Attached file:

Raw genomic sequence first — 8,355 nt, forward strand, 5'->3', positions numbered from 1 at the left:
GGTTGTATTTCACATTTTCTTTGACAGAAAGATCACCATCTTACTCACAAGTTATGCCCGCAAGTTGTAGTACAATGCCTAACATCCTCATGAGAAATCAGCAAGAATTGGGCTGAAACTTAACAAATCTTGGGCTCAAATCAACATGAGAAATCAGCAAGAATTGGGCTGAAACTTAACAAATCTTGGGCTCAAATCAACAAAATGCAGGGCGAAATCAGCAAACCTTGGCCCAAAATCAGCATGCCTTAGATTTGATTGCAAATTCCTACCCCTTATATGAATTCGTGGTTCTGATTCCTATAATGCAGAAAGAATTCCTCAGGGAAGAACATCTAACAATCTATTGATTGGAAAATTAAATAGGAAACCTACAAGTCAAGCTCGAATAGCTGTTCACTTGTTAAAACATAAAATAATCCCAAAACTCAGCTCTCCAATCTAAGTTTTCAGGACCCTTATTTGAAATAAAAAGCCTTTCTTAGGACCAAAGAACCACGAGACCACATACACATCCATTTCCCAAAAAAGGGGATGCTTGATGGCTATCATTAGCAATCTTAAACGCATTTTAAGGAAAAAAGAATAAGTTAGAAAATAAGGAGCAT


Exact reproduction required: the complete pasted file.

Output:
Raw genomic sequence first — 8,355 nt, forward strand, 5'->3', positions numbered from 1 at the left:
GGTTGTATTTCACATTTTCTTTGACAGAAAGATCACCATCTTACTCACAAGTTATGCCCGCAAGTTGTAGTACAATGCCTAACATCCTCATGAGAAATCAGCAAGAATTGGGCTGAAACTTAACAAATCTTGGGCTCAAATCAACATGAGAAATCAGCAAGAATTGGGCTGAAACTTAACAAATCTTGGGCTCAAATCAACAAAATGCAGGGCGAAATCAGCAAACCTTGGCCCAAAATCAGCATGCCTTAGATTTGATTGCAAATTCCTACCCCTTATATGAATTCGTGGTTCTGATTCCTATAATGCAGAAAGAATTCCTCAGGGAAGAACATCTAACAATCTATTGATTGGAAAATTAAATAGGAAACCTACAAGTCAAGCTCGAATAGCTGTTCACTTGTTAAAACATAAAATAATCCCAAAACTCAGCTCTCCAATCTAAGTTTTCAGGACCCTTATTTGAAATAAAAAGCCTTTCTTAGGACCAAAGAACCACGAGACCACATACACATCCATTTCCCAAAAAAGGGGATGCTTGATGGCTATCATTAGCAATCTTAAACGCATTTTAAGGAAAAAAGAATAAGTTAGAAAATAAGGAGCAT